Pycnogenol, a cardio friendly slimming supplement

Not long after Jacques Masquelier discovered, in the 1940s, that the bark of the pine tree Pinus pinaster contained proanthocyanidins, extracts of Pinus pinaster appeared on the market under names such as Pycnogenol and Flavangenol. They are good for many things – but, say Japanese researchers, they are good for even more: the Japanese discovered that you can use Pycnogenol as a slimming supplement.

The researchers did experiments with a type of lab mouse that easily puts on weight and develops diabetes [TSOD]. A control group consisted of mice that don’t put on weight easily or develop diabetes [TSNO].

The Japanese gave an experimental TSOD and a control group of TSNO mice standard food [MF]. Three other TSOD groups were given food containing extra fat [WTD]. Of these, one TSOD-WTD group got food that contained three percent Pycnogenol [actually it was Flavangenol, but for ease we’ve called it Pycnogenol here], and another TSOD group got food consisting of five percent Pycnogenol.

The researchers used an extract made by Toyo Shinyaku. [toyoshinyaku.co.jp] The experiment lasted eight weeks.

Pycnogenol reduced the weight increase in the WTD groups, as the figure above shows. The anti-obesity effect of Pycnogenol was not accompanied by a rise in blood pressure, from which you can deduce that the slimming effect of Pycnogenol is not based on an adrenalin-type effect.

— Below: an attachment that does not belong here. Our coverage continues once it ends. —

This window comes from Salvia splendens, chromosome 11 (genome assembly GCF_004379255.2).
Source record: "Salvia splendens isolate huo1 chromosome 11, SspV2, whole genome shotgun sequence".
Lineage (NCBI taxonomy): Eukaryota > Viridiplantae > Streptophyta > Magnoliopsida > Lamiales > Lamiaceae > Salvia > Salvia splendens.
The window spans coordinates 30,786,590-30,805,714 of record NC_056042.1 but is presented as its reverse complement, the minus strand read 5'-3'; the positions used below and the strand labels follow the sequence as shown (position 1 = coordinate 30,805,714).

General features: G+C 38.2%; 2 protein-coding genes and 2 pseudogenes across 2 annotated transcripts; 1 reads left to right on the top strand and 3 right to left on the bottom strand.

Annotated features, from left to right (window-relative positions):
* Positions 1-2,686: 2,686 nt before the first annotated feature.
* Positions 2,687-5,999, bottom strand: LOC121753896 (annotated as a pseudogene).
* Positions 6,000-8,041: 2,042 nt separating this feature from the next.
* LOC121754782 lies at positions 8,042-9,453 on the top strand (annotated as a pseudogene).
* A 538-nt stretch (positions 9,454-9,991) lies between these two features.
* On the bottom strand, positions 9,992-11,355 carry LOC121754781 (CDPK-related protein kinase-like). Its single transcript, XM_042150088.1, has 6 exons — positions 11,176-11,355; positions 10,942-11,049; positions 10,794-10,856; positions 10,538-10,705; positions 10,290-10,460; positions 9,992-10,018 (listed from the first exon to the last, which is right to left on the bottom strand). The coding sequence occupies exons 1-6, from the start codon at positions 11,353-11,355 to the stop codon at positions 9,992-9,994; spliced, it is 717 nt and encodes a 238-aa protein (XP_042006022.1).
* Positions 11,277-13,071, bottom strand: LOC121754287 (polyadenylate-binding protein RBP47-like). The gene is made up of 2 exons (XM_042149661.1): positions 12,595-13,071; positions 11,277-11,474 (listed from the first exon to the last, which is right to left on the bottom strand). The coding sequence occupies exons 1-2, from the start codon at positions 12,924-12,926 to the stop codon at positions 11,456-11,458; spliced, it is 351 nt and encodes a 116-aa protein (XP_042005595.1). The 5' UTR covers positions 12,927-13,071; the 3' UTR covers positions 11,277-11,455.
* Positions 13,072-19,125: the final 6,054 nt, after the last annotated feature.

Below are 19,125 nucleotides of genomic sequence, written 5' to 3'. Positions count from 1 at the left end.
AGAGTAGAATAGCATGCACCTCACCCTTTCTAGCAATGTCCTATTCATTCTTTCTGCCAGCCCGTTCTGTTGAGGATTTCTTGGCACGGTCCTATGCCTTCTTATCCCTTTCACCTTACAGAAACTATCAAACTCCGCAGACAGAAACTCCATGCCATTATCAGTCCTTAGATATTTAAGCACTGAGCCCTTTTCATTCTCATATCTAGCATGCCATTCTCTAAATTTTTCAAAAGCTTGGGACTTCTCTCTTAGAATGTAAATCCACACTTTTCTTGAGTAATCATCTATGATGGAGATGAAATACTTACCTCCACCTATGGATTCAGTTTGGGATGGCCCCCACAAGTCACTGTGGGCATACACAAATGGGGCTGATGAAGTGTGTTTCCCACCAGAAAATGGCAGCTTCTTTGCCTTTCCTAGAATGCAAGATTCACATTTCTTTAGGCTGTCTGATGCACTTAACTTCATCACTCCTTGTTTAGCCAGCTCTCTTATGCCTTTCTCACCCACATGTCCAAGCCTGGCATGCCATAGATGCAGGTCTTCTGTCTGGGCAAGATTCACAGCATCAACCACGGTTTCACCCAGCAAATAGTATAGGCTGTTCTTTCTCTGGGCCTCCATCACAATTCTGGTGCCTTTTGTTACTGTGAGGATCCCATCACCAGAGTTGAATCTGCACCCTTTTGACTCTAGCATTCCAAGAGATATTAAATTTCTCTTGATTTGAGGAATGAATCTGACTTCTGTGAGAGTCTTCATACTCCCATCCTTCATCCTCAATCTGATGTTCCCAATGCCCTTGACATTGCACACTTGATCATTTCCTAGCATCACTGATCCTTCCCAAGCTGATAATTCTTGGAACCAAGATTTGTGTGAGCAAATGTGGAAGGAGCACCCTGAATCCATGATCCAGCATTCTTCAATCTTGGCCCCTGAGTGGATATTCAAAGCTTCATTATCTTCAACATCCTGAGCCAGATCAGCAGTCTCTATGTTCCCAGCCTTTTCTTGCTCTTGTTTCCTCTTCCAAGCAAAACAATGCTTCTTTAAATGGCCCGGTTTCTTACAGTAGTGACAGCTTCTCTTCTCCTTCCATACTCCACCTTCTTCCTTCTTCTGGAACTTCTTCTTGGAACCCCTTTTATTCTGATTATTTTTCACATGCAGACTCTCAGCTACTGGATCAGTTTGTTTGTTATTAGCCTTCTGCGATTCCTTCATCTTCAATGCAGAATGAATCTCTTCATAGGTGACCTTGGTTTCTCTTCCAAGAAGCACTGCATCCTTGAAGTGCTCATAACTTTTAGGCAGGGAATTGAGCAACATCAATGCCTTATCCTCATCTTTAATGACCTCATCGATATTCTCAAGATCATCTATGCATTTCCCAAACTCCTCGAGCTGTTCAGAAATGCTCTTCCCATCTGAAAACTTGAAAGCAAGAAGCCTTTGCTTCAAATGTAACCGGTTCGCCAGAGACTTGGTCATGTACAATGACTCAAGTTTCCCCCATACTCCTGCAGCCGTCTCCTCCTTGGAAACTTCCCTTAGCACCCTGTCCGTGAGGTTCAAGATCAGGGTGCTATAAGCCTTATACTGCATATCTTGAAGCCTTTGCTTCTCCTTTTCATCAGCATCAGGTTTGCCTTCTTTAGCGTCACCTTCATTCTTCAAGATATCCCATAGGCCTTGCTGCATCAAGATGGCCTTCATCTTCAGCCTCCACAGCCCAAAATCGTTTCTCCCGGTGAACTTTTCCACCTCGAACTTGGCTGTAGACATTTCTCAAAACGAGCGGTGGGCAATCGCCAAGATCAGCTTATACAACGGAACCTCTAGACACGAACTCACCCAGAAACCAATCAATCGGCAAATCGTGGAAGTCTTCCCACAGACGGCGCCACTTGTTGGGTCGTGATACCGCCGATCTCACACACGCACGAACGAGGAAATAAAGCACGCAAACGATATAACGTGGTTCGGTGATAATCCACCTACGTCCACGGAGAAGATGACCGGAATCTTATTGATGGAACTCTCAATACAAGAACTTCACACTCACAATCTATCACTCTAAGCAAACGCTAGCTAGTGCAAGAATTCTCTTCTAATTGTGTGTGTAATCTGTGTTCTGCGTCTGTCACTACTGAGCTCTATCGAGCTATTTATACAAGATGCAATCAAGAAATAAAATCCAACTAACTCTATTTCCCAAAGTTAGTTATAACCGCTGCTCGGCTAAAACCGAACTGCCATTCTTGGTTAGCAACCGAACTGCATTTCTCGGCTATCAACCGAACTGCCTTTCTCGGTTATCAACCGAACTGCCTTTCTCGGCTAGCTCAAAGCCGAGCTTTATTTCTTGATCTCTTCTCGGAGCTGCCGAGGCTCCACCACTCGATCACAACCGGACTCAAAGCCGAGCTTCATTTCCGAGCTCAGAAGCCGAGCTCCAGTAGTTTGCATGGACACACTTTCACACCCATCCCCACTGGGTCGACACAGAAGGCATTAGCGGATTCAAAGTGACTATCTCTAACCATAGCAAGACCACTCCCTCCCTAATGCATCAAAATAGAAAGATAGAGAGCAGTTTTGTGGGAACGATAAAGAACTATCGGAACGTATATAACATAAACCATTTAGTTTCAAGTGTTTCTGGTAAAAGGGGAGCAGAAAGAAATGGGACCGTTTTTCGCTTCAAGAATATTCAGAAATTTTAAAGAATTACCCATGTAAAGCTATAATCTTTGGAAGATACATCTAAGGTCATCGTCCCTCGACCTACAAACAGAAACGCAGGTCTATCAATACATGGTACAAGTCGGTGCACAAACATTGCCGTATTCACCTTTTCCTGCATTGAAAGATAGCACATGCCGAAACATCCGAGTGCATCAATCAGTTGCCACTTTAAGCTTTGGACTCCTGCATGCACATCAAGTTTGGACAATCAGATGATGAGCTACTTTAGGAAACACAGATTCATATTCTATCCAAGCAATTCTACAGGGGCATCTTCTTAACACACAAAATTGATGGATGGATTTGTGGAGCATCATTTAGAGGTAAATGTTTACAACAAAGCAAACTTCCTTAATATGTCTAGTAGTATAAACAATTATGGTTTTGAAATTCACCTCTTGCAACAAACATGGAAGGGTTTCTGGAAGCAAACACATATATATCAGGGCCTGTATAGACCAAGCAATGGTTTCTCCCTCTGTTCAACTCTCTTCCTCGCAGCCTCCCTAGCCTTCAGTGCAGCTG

The figure below shows how Pycnogenol prevented a weight increase of the liver. In overweight people the liver has a hard time and fat deposits cause it to increase in size. You can also see that Pycnogenol reduced mainly the unhealthy abdominal fat, and also the growth of subcutaneous fat reserves.

Pycnogenol also inhibited the rise of morning glucose and insulin levels in the blood, and inhibited a rise in concentration of the inflammatory protein TNF-alpha. However, the Japanese don’t know what these effects mean about the way in which Pycnogenol works. Going by previously published studies they suspect that Pycnogenol at least inhibits the enzyme pancreatic lipase, and as a result makes the intestines absorb fewer nutrients.

The research was financed by the Japanese government.

Source: http://www.ncbi.nlm.nih.gov/pubmed/21607011/

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